Tag Archives: women

Ecclesiology and Womanhood by Rebecca VanDoodewaard

The following article is a guest post by Rebecca VanDoodewaard, author of Uprooted: A Guide for Homesick Christians, Your Future ‘Other Half’: It Matters Whom You Marry, and Reformation Women: Sixteenth-Century Figures Who Shaped Christianity’s Rebirth. 

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I love your Kingdom, Lord! The house of your abode; the Church our blest Redeemer saved with his own precious blood! For her my tears shall fall; for her my prayers ascend; for her my cares and toils be given ‘till toils and cares shall end.

Our culture tells women that we are to pursue our dreams, our goals, our careers. In the church, that’s more sanctified: we pursue our ministries, our spiritual vision, our goals.

But Scripture tells us something else. Individualism is antithetical to Christian living. And in the many discussions about biblical womanhood, I think that one essential principle is missing: Christian women are to be devoted to the Body of Christ. Because Jesus loved the Church and was willing to die for her, Christlikeness means a similar, sacrificial commitment to the church visible, particularly the local expression of which we are a part. Jesus was incarnated, lived a perfect life, paid the full penalty of sin, and died in service to the church. […]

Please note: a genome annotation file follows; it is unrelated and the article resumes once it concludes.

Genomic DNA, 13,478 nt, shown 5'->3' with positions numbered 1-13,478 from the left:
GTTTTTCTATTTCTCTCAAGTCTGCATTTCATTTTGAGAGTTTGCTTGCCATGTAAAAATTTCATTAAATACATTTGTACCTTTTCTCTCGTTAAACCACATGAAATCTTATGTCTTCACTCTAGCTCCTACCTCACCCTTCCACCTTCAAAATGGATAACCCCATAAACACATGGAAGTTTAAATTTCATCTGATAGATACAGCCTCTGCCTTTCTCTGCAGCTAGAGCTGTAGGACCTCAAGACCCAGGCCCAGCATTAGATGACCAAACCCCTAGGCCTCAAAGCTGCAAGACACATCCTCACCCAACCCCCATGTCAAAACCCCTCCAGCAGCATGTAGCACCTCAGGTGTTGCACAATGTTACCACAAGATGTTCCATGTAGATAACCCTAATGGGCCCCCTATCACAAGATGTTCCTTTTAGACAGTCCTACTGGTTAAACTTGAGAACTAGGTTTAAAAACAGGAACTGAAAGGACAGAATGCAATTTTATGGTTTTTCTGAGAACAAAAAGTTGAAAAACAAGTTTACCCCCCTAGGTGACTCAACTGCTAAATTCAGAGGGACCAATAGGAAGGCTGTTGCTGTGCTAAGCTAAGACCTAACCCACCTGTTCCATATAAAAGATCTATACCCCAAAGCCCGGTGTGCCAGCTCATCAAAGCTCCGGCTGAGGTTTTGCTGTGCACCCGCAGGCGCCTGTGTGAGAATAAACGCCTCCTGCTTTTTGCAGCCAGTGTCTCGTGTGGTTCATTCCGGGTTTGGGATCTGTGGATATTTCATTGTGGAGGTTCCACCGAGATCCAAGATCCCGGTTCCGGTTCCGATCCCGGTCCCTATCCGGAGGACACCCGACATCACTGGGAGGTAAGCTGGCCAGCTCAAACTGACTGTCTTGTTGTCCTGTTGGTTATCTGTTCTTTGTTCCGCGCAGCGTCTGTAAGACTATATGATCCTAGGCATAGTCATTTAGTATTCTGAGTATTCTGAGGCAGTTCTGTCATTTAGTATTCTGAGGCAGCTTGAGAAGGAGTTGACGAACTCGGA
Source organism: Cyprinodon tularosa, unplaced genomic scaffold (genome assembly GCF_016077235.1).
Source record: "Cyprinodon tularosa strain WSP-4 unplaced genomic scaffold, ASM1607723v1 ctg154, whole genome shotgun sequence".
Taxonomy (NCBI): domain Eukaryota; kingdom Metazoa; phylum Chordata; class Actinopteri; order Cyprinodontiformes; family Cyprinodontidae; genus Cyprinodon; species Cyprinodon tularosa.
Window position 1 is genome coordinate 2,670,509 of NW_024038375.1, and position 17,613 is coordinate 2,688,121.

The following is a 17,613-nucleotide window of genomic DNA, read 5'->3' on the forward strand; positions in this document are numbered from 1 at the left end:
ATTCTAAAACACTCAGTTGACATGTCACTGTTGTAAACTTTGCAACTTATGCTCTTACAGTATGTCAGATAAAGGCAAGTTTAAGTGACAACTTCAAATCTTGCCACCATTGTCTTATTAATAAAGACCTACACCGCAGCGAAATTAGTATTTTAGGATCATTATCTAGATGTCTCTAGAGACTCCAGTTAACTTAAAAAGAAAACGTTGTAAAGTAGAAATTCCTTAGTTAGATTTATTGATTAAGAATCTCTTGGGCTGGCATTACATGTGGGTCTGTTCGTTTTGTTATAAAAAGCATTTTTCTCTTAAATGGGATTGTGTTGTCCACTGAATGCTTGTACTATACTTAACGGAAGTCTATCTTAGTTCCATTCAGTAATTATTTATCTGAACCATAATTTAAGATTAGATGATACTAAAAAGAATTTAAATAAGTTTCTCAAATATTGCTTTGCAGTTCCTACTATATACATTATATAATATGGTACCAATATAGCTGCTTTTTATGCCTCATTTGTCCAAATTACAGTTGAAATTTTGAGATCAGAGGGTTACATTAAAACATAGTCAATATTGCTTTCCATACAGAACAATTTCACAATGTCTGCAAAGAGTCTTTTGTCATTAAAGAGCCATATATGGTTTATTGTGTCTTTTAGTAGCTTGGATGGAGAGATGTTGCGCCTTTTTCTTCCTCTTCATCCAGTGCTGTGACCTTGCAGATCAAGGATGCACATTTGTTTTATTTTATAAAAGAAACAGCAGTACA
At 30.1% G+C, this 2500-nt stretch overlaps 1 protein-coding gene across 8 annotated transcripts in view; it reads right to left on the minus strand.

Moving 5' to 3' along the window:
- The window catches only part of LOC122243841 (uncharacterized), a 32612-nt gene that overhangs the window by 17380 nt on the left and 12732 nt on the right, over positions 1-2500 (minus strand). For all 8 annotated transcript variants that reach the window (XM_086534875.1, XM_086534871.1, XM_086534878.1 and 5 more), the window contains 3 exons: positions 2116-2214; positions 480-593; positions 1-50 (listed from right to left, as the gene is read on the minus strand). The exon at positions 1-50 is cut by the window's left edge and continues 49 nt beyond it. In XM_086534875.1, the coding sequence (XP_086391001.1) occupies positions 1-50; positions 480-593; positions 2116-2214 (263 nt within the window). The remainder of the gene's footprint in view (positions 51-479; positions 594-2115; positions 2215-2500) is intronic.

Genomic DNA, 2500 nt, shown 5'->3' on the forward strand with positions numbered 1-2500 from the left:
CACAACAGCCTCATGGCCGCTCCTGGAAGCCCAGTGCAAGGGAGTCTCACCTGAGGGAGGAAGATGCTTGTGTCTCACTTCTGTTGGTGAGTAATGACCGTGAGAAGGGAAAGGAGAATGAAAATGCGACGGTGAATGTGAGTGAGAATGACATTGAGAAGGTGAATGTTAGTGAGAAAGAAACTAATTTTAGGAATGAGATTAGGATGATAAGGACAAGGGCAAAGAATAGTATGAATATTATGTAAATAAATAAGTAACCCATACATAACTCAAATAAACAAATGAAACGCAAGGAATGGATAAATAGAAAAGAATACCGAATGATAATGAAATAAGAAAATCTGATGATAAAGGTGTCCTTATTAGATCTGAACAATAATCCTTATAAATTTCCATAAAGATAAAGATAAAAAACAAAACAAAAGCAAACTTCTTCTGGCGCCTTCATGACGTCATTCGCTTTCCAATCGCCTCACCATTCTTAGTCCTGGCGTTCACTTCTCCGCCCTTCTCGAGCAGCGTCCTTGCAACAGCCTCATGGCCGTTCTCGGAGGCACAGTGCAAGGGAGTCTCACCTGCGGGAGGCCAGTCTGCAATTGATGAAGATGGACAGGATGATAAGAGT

Strong Women

On the refrigerator in the kitchen at Sycamore, a magnet once held a card given to us by a former member.  On the front was a picture of some middle-aged men dressed in outdated clothing such as plaid pants sitting in a circle of lawn chairs talking in a backyard.  The front said, “While the men were outside solving the world’s problems, the women were inside doing the dishes.”  Then when you opened the card, the inside read, “As usual, the women got more done.”   This good-natured card was given to reflect a common occurrence at Sycamore (and I imagine many other congregations).  It’s one of my favorite times of the week, when the men sit around one of the tables in the Fellowship Hall after the service eating and talking about theology and the issues of life.   And, yes, the women have supplied the food and the young ladies are often doing the dishes while we do this, but I digress…